World-leading stop-smoking guru, Professor Robert West, of the Health Behaviour Research Centre at University College London says, 'A stop-smoking specialist gives practical advice on how to deal with the powerful urge to smoke that can strike a quitter at any time. We know that it is much better to do something active, even just tensing and relaxing the muscles, than just trying to wait it out. Specialists can also devise ways of changing a smoker's routine so they are not exposed to the triggers that set off the cravings. This might involve taking an alternative route to work, sitting in a different chair, changing their tea-break routine or avoiding the local pub garden.'


Ross Heritage Centre was busy on Wednesday morning, during half term when lots of local children spent the afternoon with Kenyan artist, Gakonga, designing and painting their own African influenced tee shirts.

Kenyan dancing with Gakonga at the Heritage Centre.

Painting tee shirts.


There is good news for young unemployed people in the county after Herefordshire Council has secured funding for new jobs. The funding comes from a new Future Jobs fund developed by the Department of Work and Pensions in a bid to help unemployed people between 18 and 24 years of age gain employment.

Funding under the scheme was due to finish at the end of March, but the council has secured funding which means the scheme can run for a further 12 months. The criteria for the funding stipulates that applicants must be aged 18 to 24 years old who have been unemployed for six months. The council has been working with local employers in both the private, public and voluntary sector, to identify possible job opportunities. As a result, a diverse range of jobs are on offer, including work in horticulture, leisure, health, caring professions and construction. All posts will be advertised through Job Centre Plus and financial support may be available to help with travel and training costs.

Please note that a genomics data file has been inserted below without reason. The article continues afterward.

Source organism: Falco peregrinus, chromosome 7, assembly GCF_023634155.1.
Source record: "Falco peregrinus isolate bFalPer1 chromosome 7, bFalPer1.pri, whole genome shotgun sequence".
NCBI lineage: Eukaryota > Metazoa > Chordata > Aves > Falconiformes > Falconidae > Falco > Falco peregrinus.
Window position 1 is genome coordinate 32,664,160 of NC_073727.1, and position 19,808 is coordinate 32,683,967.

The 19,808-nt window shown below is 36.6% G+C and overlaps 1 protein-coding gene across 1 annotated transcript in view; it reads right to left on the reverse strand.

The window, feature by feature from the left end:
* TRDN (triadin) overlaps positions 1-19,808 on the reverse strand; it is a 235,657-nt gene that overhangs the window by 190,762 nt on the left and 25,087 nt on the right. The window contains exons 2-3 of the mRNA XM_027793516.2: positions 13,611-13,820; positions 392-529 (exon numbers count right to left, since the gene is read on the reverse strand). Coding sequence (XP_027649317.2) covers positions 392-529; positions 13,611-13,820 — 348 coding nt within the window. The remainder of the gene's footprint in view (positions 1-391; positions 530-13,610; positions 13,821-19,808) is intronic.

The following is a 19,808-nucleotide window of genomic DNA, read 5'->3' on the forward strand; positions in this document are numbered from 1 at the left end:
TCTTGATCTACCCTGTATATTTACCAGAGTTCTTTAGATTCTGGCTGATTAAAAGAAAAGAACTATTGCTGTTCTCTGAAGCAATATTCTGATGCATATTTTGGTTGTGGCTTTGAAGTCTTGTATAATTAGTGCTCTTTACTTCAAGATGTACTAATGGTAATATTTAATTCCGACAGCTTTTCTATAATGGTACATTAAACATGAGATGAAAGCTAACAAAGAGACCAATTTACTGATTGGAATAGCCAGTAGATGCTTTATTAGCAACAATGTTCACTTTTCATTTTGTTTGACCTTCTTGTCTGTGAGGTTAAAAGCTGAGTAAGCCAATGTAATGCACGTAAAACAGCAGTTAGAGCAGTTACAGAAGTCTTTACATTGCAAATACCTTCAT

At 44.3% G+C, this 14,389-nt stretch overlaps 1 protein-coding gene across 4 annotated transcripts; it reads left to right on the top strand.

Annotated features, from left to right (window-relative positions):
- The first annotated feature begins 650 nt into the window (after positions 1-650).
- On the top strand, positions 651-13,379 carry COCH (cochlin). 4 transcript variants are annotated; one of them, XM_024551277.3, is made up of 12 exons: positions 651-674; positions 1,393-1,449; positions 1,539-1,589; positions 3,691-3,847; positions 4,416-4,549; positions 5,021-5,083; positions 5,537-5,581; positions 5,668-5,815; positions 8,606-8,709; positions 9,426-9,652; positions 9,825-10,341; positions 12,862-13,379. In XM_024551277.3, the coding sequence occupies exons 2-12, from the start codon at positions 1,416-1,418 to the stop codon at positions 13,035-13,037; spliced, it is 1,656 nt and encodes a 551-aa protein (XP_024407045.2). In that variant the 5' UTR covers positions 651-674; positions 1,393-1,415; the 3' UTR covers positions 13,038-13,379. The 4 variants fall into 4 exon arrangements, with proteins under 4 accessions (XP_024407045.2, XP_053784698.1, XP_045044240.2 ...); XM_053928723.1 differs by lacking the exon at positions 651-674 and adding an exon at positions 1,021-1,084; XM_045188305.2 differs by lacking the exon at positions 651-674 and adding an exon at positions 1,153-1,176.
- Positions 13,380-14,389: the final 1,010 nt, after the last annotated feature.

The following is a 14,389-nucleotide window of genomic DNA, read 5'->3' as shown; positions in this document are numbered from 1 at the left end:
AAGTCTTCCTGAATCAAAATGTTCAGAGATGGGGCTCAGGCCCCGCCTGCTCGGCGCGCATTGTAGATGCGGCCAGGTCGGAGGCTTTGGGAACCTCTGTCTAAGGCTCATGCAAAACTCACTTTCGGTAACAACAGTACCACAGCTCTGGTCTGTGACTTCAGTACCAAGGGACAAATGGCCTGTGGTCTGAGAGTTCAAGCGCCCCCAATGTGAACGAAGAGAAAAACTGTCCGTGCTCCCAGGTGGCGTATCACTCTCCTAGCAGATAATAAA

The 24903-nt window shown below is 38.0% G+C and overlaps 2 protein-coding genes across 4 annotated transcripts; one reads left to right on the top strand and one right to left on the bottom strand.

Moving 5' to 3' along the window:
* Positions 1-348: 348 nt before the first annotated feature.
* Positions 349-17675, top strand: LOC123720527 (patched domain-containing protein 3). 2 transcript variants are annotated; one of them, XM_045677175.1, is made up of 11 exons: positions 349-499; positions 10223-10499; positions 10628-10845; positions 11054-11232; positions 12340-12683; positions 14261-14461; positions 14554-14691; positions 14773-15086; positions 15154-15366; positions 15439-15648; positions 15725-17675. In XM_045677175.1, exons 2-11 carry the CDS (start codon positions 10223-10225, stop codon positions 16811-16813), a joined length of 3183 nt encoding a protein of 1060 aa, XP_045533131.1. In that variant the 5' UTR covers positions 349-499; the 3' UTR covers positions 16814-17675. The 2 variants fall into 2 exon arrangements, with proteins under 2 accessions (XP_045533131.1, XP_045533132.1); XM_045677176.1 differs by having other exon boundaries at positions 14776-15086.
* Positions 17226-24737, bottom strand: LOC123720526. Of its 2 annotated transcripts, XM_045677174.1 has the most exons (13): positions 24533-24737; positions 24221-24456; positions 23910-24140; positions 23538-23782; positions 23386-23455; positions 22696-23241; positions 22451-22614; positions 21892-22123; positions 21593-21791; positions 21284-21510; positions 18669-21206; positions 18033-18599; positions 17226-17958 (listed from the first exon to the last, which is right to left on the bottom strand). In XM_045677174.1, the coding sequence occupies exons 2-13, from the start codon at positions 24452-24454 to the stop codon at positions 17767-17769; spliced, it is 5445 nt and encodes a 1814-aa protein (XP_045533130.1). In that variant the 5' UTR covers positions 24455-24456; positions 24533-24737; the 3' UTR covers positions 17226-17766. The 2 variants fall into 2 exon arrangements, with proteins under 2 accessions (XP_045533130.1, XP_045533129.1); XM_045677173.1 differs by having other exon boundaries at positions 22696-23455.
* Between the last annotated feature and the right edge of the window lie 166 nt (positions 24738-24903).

Councillor Adrian Blackshaw, Herefordshire Council's cabinet member for economic development and community services said, 'We're delighted to be able to offer some of the county's young people hope in the current economic climate. We understand how difficult it can be for young people beginning their working lives. Employers want to see evidence of experience, which makes it very difficult for some to get their first break. Although the posts are temporary, the six month contracts will help many get a foot on the employment ladder by providing them with valuable experience, boosting their skills and helping them decide on future career prospects. I hope those invited to apply will do so and make the most of this great opportunity.'

The council is keen to hear from employers who may want to take someone on for six months under the scheme. 'The salary, plus any other associated costs, are covered by the grant. We're particularly looking for companies which work to benefit their local community,' said Melvyn Davies, the council's employment placement officer for the scheme.

Companies interested in taking part in the scheme can contact Melvyn on 01432 261606.


Fair Trade Fortnight began on Monday, 22nd February and Ross Fair Trade Steering Group are running a series of Fair Trade events in the town during this period.

On Friday, 19th February the Ross-on-Wye Fair Trade Treasure Hunt was launched and the forms are available from local retailers. When completed these should be handed in or posted to Ross Town Council offices at The Corn Exchange, High Street by Friday, 5th March. The prize is a hamper full of Fair Trade goodies.

On Saturday, 27th February, Christ Church in Edde Cross Street will be hosting a Fair Trade coffee morning.

On Monday, 1st March visitors to Court House, Archenfield Road will have the opportunity to see some of the ETHOS range of Fair Trade products during their coffee morning, which will take place between 11am and 2pm. There will also be a collection for the children of the Shakti Orphanage in Nepal, which is supported by ETHOS.